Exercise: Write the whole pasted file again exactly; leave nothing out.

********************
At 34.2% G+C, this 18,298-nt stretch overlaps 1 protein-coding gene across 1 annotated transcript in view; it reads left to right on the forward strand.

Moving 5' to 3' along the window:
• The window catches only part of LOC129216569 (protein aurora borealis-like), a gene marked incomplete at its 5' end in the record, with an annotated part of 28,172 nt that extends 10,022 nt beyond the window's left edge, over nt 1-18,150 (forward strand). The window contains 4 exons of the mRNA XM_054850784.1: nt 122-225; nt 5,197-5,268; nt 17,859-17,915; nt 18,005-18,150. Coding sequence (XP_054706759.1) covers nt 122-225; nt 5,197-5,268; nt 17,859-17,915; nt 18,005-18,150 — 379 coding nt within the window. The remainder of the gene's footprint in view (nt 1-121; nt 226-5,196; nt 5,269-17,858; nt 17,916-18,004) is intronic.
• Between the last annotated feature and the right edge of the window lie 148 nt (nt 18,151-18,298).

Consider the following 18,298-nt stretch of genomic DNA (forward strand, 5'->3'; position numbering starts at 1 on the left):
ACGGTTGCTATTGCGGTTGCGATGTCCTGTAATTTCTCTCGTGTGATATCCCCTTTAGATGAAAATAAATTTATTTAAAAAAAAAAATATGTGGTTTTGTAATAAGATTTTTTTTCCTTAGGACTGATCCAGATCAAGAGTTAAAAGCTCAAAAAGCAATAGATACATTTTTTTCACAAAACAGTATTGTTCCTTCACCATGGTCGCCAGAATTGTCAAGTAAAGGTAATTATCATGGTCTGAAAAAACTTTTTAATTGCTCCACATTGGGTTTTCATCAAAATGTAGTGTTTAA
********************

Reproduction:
At 34.2% G+C, this 18,298-nt stretch overlaps 1 protein-coding gene across 1 annotated transcript in view; it reads left to right on the forward strand.

Moving 5' to 3' along the window:
• The window catches only part of LOC129216569 (protein aurora borealis-like), a gene marked incomplete at its 5' end in the record, with an annotated part of 28,172 nt that extends 10,022 nt beyond the window's left edge, over nt 1-18,150 (forward strand). The window contains 4 exons of the mRNA XM_054850784.1: nt 122-225; nt 5,197-5,268; nt 17,859-17,915; nt 18,005-18,150. Coding sequence (XP_054706759.1) covers nt 122-225; nt 5,197-5,268; nt 17,859-17,915; nt 18,005-18,150 — 379 coding nt within the window. The remainder of the gene's footprint in view (nt 1-121; nt 226-5,196; nt 5,269-17,858; nt 17,916-18,004) is intronic.
• Between the last annotated feature and the right edge of the window lie 148 nt (nt 18,151-18,298).

Consider the following 18,298-nt stretch of genomic DNA (forward strand, 5'->3'; position numbering starts at 1 on the left):
ACGGTTGCTATTGCGGTTGCGATGTCCTGTAATTTCTCTCGTGTGATATCCCCTTTAGATGAAAATAAATTTATTTAAAAAAAAAAATATGTGGTTTTGTAATAAGATTTTTTTTCCTTAGGACTGATCCAGATCAAGAGTTAAAAGCTCAAAAAGCAATAGATACATTTTTTTCACAAAACAGTATTGTTCCTTCACCATGGTCGCCAGAATTGTCAAGTAAAGGTAATTATCATGGTCTGAAAAAACTTTTTAATTGCTCCACATTGGGTTTTCATCAAAATGTAGTGTTTAA